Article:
Immune Response: Investigating the role of vitamin D in asthma

Results in mice suggest that vitamin D reduces the symptoms of asthma by controlling an immune response that leads to inflammation of the airways.
  1. Siddhant Sharma
  2. Mayank Garg  Is a corresponding author
  1. Department of Biology, Ashoka University, India
  2. Simons Ashoka Fellowship Program, Trivedi School of Biosciences, Ashoka University, India
  3. Koita Centre for Digital Health, Trivedi School of Biosciences, Ashoka University, India

Vitamin D deficiency has burgeoned into a major public health concern, exacerbated by dietary habits and pollution among other factors (Cui et al., 2023). While vitamin D is well known to be important for maintaining healthy bones, it has also been linked with various immune disorders, including asthma.

Supplements of vitamin D are being increasingly used to treat immune-related conditions. However, it remains unclear precisely how vitamin D is able to improve the outcome of these disorders (Scragg, 2018). Now, in eLife, Scott Weiss, Ardu Halu and co-workers – including Ayşe Kiliç as joint first author with Halu – report how vitamin D regulates an immune response that is a major contributor to asthma (Kiliç et al., 2023).

First, the team – who are based at Brigham and Women’s Hospital and Harvard Medical School, and institutes in Germany, Japan, Russia, and the United States – revisited the findings of a clinical trial called the Vitamin D Antenatal Asthma Reduction Trial (VDAART). In the trial, pregnant women who had a history of Asthma or allergies (or whose partner, the other biological parent, had a similar history), were given low or high doses of vitamin D during pregnancy. Analyses of the data found that higher vitamin D supplementation did not significantly reduce asthma in the offspring (Litonjua et al., 2016; Litonjua et al., 2020). However, a more nuanced reanalysis – which adjusted for baseline vitamin D levels to account for factors such as dietary intake – reported a reduced risk of asthma in the offspring of women who received a higher dose of vitamin D during pregnancy (Wolsk et al., 2017).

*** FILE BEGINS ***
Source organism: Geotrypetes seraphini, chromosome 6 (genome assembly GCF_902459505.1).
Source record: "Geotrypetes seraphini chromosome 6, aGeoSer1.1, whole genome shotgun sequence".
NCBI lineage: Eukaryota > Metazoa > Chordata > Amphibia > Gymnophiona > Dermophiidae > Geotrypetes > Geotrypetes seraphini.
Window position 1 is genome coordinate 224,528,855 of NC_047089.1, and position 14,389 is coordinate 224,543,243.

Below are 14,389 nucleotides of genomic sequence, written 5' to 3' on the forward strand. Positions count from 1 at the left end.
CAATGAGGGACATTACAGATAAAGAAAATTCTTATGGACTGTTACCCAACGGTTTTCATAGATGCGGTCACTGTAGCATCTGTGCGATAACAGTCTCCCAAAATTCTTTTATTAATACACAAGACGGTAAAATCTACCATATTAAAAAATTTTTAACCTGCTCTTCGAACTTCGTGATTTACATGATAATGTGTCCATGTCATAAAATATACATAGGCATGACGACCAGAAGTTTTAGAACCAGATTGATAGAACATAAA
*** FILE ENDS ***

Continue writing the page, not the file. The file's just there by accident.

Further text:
Kiliç et al. set out to find the genetic underpinnings of this protective effect, focusing their attention on chromosome 17, which contains regions strongly associated with asthma and other immune diseases (Bansal et al., 2021). Across chromosome 17 are sites where the receptor for vitamin D (known as VDR) can bind. Bioinformatic analysis revealed that some of these VDR binding sites overlapped with genetic variants associated with diseases triggered by the immune response mediated by T helper type 2 cells. These immune cells (known as Th2 for short) are a subset of white blood cells which respond proactively to invading pathogens like helminths, as well as recurrent exposures. Th2 cells act by producing inflammatory mediators as well as by modulating the activity of other cells in the immune system. They are also activated by allergens, such as mites and pollens, which can lead to allergic inflammation and disorders like asthma.